So just what is the reason for the continuing popularity of Dad’s Army, a series which is ever more adored the more the years slip by.
“I wish I knew,” says Ian Lavender, one-time Private Pike and sole survivor of the celebrated platoon.
“If I knew, then we would all be millionaires,” laughs Ian, who is heading to Chichester next week to honour his Festival of Chichester commitment.
Ian was due to speak at the summer festival, but Edinburgh came calling.
Ian’s rescheduled date is Monday, November 25 at 3pm when he will be in conversation with distinguished director (and Festival of Chichester committee member) Roger Redfarn, who lives in Westbourne.
The two go back years. Most famously perhaps Roger directed the stage version of Dad’s Army; before that, though, Roger had directed Ian in panto.
“It’s all so long ago,” says Ian - a distance which seems all the greater now with the relatively-recent passing of Clive Dunn and ARP warden Bill Pertwee.
“I am assume they are also preparing my obituary.”
In fact, he knows it’s there. He was seriously ill 25 years or so ago. Which for Ian begs the question.
“If you know they are doing them, why can’t you take part in them?
“It would be nice if someone asked me ‘Have you had a good time?’
“Usually you just get the call asking to interview you about your best friend who has just died.
“After Clive died, there was a film crew outside my door within a couple of hours. It would be nice if you were allowed to find out a different way that your friend has died. I found out from a telephone call asking to speak to me.”
But back to Dad’s Army, a show Ian joined around 18 months after leaving drama school: “Agents put forward people that they think might be right.”
Ian got the job and soon found himself in a very exclusive acting school - one peopled by masters of their trade including John Laurie, Arnold Ridley, Arthur Lowe and John Le Mesurier.
The first show went out at the end of July 1968: “We started making it in March and April, and it snowed.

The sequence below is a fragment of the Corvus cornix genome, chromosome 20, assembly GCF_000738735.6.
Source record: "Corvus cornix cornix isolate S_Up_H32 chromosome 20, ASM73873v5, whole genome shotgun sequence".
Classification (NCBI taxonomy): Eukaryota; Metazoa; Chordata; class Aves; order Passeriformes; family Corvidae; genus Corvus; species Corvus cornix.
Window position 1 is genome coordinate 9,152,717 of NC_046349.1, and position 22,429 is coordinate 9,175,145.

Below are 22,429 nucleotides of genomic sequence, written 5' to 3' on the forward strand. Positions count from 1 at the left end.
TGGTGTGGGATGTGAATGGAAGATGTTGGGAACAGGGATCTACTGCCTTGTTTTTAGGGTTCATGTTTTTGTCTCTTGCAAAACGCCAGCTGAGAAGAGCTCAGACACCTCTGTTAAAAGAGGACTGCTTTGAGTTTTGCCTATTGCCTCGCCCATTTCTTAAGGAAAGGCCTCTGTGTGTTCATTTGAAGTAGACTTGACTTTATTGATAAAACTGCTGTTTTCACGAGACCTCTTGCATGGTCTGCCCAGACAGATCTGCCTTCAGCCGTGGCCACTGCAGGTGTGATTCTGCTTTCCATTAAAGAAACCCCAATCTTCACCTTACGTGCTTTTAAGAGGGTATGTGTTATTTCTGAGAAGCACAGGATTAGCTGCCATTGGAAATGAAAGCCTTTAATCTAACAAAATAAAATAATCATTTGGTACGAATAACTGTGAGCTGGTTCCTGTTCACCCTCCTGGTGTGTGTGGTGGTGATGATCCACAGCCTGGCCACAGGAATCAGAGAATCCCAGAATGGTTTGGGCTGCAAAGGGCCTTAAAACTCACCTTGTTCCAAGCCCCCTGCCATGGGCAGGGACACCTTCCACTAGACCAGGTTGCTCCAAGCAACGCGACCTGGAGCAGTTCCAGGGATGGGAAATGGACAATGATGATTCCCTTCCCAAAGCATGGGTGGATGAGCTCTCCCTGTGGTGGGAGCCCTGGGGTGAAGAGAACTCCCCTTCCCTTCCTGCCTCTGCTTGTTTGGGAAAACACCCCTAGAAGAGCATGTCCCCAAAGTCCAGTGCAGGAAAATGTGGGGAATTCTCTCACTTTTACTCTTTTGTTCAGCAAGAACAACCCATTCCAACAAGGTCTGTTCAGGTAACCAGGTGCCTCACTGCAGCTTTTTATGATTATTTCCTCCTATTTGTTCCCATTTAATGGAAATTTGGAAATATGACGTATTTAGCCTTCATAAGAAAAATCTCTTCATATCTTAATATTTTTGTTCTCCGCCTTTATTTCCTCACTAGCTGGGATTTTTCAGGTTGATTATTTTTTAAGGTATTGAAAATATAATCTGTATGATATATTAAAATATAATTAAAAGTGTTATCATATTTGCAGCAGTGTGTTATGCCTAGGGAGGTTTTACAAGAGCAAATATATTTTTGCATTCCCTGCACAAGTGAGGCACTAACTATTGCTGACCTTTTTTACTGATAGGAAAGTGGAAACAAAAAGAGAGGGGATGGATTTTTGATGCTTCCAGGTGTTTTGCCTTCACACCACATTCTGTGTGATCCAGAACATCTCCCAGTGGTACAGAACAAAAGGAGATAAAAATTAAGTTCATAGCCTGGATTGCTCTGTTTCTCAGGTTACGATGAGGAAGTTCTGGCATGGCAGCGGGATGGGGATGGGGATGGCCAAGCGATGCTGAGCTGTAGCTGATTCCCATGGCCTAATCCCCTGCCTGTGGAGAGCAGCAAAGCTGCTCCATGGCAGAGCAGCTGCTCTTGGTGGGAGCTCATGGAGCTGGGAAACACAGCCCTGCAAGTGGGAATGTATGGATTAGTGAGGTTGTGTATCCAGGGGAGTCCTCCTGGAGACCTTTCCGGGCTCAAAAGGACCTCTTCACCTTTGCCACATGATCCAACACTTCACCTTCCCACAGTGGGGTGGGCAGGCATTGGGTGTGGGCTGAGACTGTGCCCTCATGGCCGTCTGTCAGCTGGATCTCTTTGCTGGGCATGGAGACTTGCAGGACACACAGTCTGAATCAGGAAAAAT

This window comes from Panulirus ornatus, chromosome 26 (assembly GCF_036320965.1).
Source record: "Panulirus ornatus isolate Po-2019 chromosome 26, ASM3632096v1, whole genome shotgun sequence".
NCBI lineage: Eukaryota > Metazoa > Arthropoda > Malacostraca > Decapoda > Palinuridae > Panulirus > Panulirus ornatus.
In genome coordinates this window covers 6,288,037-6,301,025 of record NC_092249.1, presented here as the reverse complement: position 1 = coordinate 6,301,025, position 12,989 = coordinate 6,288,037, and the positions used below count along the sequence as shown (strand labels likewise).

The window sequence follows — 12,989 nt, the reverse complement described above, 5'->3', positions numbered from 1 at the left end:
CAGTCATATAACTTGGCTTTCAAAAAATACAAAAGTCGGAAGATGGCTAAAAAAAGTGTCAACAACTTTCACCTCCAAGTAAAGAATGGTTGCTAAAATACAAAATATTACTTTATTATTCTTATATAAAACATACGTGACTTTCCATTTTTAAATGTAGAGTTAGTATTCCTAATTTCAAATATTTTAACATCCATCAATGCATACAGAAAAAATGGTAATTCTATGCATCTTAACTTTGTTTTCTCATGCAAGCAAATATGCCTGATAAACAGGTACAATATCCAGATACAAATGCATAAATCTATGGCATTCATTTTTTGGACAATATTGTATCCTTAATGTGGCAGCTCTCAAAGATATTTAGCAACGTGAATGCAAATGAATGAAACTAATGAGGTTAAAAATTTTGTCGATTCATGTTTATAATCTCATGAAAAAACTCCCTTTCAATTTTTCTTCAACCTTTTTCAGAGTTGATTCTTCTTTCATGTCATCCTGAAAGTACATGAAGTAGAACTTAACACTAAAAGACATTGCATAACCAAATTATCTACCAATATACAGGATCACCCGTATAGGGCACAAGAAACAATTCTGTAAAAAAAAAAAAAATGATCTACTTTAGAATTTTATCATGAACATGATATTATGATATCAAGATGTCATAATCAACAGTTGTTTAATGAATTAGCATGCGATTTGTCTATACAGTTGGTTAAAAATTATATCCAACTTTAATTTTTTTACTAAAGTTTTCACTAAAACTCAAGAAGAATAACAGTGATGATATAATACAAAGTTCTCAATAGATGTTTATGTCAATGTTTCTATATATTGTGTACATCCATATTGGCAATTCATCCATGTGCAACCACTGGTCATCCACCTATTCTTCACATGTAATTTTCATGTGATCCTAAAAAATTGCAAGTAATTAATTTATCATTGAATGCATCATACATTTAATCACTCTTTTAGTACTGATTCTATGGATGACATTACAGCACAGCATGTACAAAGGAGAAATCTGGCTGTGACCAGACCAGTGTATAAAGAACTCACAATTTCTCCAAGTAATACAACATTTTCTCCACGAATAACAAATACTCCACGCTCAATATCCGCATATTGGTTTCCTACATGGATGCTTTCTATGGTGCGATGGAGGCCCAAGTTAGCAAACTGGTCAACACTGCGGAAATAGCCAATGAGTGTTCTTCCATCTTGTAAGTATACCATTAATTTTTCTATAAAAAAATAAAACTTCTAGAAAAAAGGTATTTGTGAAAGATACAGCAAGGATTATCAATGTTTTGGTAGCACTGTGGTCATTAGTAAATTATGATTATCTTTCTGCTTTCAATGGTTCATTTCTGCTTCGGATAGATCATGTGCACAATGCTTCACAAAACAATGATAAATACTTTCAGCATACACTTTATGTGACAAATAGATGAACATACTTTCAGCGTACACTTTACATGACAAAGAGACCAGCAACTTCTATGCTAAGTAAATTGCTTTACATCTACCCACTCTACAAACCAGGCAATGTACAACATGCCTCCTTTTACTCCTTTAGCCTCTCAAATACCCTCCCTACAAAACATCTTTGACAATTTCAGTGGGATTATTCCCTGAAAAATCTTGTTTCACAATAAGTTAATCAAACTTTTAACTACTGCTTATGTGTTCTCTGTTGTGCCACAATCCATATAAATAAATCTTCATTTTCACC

“When it went out, I walked down the street expecting everyone to go ‘Oh!’ and nothing happened. The first couple of series were in black and white and then we made them in colour.”
And inevitably, as it progressed, so the characters took shape: “In the first series, it was (writers) Jimmy and David stretching their writing muscles, just as we were stretching our acting muscles.
“You find bits of yourself in the character, and there were things that I didn’t realise until I was a little better experienced.
“At first, it was daunting, but from then on, it was like going to a summer school every year. It was like going to a drama school once a year. Most people leave drama school, and then that’s it.
“But it was great. The series didn’t rest on my shoulders. It was on Arthur’s and John Le Mesurier’s shoulders.”
So did they take him under their wing? Were there members of the cast he was particularly close to?
“It’s an invidious question. I wouldn’t want to imply I wasn’t close to some. I was very close to John Laurie. I was very close to Arthur, and I was very close to Clive, but that doesn’t mean that I wasn’t extremely fond of John Le Mesurier. Arnold (Ridley), I didn’t have an awful lot to do with because he was 60 years older than me and was as far away the other side of London as possible.”
Tickets can be booked from the Cathedral box office in person or on 01243 813595 or www.chichester tickets.co.uk.